Global equity futures retreat from earlier gains, with the yen seeing some buying, on a flare of tensions between Ukraine and pro-Russia separatists. An international agreement to deter a wider conflict faltered today with separatists showing no signs of give.
The United States and the European Union readdress their threats of further sanctions for Russia if separatists (which is speculating to be Russian military) to clear out of previously seized government buildings in Eastern Ukraine. However, threats of additional sanctions, regardless of the threat of economic collapse, fall on deaf ears. US Vice President Joe Biden arrived in the region over the weekend, but his influence is unlikely to prove positive.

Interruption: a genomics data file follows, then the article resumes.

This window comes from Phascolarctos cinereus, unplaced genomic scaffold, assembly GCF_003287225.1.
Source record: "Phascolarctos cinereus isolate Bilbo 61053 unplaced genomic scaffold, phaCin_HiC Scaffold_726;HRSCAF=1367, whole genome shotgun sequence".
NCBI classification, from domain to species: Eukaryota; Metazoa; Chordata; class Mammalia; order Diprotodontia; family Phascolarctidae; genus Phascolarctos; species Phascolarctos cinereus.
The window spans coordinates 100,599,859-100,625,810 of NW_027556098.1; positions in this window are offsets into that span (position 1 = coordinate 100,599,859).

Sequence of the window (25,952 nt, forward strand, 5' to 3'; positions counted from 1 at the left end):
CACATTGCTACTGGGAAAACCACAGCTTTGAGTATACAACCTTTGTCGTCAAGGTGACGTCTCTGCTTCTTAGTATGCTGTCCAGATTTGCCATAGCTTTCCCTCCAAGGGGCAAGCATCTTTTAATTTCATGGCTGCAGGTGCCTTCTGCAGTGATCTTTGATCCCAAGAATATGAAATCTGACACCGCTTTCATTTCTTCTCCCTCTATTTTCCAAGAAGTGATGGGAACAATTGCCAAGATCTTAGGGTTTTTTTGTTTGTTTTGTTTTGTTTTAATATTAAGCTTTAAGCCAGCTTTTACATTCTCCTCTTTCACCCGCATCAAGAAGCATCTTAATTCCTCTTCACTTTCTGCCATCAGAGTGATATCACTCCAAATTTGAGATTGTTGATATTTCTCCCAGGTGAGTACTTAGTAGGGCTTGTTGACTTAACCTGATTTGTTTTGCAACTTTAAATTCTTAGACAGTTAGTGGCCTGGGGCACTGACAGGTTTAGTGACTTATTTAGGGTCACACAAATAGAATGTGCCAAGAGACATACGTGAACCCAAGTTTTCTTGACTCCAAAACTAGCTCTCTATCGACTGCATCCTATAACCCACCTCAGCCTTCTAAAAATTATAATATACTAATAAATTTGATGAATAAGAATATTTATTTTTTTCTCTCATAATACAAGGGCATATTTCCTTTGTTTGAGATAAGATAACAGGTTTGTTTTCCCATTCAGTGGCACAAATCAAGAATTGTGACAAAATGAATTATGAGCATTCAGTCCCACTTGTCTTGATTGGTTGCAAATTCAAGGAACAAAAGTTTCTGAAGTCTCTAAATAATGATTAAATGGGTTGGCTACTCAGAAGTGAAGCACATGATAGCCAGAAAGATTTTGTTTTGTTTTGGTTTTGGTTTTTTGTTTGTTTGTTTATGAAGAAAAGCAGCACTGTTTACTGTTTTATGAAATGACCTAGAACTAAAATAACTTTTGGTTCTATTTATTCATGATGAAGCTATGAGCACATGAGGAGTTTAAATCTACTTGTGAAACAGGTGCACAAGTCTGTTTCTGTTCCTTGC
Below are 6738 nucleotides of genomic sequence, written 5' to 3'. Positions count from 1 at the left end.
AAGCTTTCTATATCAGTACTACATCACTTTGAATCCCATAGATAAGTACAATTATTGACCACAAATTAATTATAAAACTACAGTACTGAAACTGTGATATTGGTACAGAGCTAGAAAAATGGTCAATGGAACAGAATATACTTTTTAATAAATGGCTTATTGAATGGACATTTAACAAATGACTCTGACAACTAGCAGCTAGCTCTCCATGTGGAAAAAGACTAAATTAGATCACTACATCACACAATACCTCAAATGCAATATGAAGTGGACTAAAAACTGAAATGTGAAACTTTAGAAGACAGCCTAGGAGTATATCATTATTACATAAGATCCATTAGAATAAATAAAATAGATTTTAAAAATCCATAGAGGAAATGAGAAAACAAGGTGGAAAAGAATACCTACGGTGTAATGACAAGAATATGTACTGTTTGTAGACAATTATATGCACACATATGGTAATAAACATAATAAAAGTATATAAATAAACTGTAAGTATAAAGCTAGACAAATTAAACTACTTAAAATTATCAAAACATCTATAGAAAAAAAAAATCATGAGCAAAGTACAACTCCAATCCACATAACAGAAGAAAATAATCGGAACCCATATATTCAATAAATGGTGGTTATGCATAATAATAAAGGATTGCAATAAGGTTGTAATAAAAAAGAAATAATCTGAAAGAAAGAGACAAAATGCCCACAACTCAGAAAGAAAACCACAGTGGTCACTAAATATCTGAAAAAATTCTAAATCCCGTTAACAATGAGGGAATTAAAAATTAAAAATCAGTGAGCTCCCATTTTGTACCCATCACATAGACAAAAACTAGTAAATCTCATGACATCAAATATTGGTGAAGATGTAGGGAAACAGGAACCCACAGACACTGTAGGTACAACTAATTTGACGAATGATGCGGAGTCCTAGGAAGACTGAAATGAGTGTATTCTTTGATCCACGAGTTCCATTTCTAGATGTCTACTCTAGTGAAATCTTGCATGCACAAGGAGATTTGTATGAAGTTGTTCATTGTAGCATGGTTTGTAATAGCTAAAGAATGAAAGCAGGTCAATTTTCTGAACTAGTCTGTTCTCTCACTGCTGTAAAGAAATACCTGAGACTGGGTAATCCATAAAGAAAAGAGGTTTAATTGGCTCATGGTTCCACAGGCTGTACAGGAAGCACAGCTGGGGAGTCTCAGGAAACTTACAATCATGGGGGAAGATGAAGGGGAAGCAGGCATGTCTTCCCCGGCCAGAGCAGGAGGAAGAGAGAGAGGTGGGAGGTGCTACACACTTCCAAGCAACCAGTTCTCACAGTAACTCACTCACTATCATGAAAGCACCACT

Previous sanctions, which were targeted on key Russian officials, did not have the oomph originally expected. Nonetheless, new sanctions could possibly target key Russian economic sectors, such as mining and energy. The Russian economy is already fighting high inflation and a near-record low on the ruble against the greenback, which was kick-started by the Crimea ordeal. Economists expected the Russian economy to grow 2.5 percent in 2014, but first quarter gross domestic product figures indicated a growth of just .8 percent.
Pro-Russian separatists gave an ultimatum that they would not disarm until the Ukrainian nationalist group called the Right Sector did so first. Separatists were critical of Ukraine’s attempt at a cease-fire. Yevgeny Gordik, separatist militia, said “we need dialogue. This is not dialogue. It is monologue.”
Back to the drawing board.